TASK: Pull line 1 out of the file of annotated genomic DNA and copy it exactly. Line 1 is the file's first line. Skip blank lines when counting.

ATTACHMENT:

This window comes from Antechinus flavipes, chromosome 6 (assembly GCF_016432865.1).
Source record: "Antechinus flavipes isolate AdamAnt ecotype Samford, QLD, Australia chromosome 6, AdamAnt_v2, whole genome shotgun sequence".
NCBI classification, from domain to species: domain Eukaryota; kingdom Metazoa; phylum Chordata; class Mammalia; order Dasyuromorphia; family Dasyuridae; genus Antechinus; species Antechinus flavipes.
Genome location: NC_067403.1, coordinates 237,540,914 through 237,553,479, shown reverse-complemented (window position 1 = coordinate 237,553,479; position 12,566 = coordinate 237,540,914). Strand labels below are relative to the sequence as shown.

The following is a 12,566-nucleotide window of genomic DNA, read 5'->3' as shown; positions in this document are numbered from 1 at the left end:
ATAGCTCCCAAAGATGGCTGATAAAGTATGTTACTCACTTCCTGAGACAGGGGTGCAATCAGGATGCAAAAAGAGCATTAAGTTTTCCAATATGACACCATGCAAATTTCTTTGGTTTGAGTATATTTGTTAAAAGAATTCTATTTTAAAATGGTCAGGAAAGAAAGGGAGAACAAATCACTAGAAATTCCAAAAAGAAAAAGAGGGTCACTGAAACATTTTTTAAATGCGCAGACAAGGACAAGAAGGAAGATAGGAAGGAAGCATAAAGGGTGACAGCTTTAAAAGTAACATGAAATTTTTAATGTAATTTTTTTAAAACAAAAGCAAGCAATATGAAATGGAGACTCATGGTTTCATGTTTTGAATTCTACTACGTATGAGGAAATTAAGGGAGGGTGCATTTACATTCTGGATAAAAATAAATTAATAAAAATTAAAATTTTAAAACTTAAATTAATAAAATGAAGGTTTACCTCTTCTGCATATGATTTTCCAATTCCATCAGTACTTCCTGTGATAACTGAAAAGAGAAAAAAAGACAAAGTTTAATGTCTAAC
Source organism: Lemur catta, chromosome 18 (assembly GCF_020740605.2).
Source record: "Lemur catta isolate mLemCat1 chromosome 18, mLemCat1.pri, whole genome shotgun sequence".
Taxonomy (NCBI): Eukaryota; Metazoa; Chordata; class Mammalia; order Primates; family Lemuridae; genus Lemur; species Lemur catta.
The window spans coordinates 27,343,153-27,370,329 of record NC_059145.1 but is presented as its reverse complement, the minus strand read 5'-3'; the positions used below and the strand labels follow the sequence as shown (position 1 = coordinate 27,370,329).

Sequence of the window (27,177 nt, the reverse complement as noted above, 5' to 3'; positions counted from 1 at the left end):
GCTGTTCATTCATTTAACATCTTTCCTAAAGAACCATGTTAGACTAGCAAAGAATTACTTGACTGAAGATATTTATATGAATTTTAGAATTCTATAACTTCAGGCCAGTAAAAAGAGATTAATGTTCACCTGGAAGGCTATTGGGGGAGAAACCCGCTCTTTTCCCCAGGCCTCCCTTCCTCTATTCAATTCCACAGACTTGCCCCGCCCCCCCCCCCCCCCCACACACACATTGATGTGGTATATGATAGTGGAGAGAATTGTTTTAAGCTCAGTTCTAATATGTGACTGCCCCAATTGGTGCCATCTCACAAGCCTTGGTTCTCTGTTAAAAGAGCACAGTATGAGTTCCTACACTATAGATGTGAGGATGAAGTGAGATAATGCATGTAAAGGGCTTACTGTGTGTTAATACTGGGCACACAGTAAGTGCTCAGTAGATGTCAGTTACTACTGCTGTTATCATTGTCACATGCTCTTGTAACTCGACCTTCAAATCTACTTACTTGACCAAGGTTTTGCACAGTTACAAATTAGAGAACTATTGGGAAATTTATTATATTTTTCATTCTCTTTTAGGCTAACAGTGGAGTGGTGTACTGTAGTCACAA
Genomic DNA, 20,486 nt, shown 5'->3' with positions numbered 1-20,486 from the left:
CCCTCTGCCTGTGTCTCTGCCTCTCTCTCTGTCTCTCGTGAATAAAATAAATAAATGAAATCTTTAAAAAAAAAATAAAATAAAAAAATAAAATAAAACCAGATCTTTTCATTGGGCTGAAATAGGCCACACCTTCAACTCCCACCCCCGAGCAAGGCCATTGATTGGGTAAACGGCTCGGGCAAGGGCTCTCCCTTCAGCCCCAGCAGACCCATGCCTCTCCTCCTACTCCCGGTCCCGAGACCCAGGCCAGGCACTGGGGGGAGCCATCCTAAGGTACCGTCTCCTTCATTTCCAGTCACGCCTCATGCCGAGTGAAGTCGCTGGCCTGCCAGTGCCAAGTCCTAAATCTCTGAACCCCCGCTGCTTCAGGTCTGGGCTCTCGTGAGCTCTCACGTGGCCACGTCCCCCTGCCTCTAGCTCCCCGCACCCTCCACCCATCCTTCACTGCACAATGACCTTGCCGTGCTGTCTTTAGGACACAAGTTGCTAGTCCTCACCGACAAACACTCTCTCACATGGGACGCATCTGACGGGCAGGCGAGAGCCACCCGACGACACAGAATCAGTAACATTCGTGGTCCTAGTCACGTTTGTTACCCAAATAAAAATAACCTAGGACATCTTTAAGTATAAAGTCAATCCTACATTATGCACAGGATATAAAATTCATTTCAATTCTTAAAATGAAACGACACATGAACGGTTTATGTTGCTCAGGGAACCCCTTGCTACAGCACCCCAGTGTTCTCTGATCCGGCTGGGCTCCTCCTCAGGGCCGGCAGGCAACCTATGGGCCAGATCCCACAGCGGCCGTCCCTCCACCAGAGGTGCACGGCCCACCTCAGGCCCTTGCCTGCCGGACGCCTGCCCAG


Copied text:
This window comes from Antechinus flavipes, chromosome 6 (assembly GCF_016432865.1).